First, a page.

Coinbase’s willingness to comply with regulators was both a blessing and a curse for the exchange, according to journalist and author Jeff Roberts. And it left the door open for rival exchange Binance to soak up the crypto industry.
Roberts, who wrote Kings of Crypto—which delves into Coinbase’s origins—explained on episode 126 of the Unchained podcast, “By complying with US regulations, which I think many in crypto correctly say are too onerous—that opened the door for Binance to start running circles around them.”
While Coinbase’s regulatory compliance helped make cryptocurrency more mainstream and approachable, it also slowed down the company’s innovation. This in turn opened the door for Binance, which has grown aggressively while Coinbase waited for regulator blessing.
“The regulatory thing is a mixed blessing for them—it’s helped them become mainstream, but it has also impeded their ability to innovate,” he added.
In 2017, Coinbase was the largest cryptocurrency exchange in the world, points out Laura Shin, the podcast host. But that same year, Coinbase suddenly saw a lot of customers take their coins off the exchange and move them to Binance.
Within five months of opening, Binance overtook Coinbase as the number one exchange in the world. Today Binance has trading volumes of $7.4 billion, while Coinbase Pro (its professional trading platform) has just $614 million, according to CoinMarketCap—which is now owned by Binance. Those numbers however, don’t include Coinbase’s non-pro users, the exchange doesn’t release figures for those. Looking at raw user numbers however, Coinbase dwarfs Binance. The US-based exchange has 30 million users while Binance has half that.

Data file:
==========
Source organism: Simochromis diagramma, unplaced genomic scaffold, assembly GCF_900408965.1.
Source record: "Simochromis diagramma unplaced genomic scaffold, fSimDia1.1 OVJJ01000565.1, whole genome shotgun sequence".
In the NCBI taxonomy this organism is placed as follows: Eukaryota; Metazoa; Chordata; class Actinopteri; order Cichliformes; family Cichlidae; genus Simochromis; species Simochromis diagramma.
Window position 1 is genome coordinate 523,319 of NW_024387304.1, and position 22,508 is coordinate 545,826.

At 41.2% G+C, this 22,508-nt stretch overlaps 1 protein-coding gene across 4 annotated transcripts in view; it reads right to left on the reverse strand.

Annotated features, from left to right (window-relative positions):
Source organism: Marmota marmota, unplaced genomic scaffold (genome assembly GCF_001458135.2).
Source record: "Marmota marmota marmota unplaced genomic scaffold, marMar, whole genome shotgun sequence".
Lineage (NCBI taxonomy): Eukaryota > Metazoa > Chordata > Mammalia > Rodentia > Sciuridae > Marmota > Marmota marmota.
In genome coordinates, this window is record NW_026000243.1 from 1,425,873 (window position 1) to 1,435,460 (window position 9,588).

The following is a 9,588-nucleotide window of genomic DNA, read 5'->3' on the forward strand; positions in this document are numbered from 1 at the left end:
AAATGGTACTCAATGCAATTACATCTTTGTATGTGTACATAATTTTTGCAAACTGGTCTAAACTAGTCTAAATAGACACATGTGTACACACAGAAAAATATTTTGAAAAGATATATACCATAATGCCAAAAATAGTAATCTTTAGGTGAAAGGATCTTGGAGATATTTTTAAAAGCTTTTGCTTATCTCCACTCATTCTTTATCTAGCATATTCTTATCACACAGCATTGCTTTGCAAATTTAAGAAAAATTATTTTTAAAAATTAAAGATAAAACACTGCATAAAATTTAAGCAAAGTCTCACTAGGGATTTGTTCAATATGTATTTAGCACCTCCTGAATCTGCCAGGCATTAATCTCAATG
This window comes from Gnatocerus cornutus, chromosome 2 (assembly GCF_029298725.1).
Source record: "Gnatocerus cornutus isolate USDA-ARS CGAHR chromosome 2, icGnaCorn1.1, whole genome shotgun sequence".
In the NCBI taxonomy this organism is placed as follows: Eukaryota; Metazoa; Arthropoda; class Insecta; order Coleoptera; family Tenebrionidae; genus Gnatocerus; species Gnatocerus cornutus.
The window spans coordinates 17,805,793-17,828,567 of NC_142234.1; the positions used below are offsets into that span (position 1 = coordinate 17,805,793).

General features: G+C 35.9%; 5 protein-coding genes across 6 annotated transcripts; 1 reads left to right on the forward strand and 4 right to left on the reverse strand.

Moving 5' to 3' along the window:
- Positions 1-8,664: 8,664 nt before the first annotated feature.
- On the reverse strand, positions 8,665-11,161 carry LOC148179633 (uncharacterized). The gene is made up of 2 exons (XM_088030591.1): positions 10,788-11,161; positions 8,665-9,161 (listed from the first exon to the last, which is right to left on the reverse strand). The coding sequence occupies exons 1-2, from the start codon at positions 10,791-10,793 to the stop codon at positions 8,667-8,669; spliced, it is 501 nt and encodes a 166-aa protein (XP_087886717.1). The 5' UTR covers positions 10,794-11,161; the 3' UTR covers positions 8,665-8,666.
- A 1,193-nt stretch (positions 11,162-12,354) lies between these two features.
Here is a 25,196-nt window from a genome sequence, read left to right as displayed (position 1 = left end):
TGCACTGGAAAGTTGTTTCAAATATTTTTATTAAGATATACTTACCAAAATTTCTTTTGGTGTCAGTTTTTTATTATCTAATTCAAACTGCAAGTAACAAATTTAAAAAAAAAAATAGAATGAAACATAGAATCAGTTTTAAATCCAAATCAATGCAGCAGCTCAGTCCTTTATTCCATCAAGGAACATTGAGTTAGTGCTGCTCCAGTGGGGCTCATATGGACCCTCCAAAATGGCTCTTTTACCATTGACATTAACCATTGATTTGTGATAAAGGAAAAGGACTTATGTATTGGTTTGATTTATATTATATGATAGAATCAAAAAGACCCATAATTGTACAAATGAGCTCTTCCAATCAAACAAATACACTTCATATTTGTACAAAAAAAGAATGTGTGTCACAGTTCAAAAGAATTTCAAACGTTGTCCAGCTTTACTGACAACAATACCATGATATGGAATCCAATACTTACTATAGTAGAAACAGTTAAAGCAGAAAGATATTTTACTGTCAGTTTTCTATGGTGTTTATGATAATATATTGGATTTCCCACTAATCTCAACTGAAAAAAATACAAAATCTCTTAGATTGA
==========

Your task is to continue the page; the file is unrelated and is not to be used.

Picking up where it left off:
The sudden and swift sea-change can be explained mostly by Binance’s willingness to list hordes of new altcoins, while Coinbase dragged its feet over fears of legal reprisals from regulators.
“I think that was and is an interesting story—the nimble ability of Binance to build what they want, and operate the way they want to. And Coinbase became bureaucratic as a result of having to comply with regulations,” he said, adding, “Coinbase was polishing up their old Ford and feeling really proud, whereas Binance was building a Porsche. And I think they got beat.”
The battle between a compliant incumbent and a nimble upstart is all too familiar. In the tech world, household names like Facebook and Uber built products and services at such a pace that the rules and regulations designed to keep them in check could barely keep up. As a result, the industries they disrupted – private transport and ad networks – were left in the dust. Had they waited for the slow wheels of rulemaking to turn, would they have become quite so large, or as profitable?
The battle between the exchanges is a battle for crypto’s soul: Does crypto want to remain the rebel on the fringes, not caring about the rules and drawing like-minded people to this anti-establishment banner, or does it want to be embraced by the rule makers and become a legitimate alternative to capitalism? Neither side can safely claim victory, but the battle lines have been firmly drawn.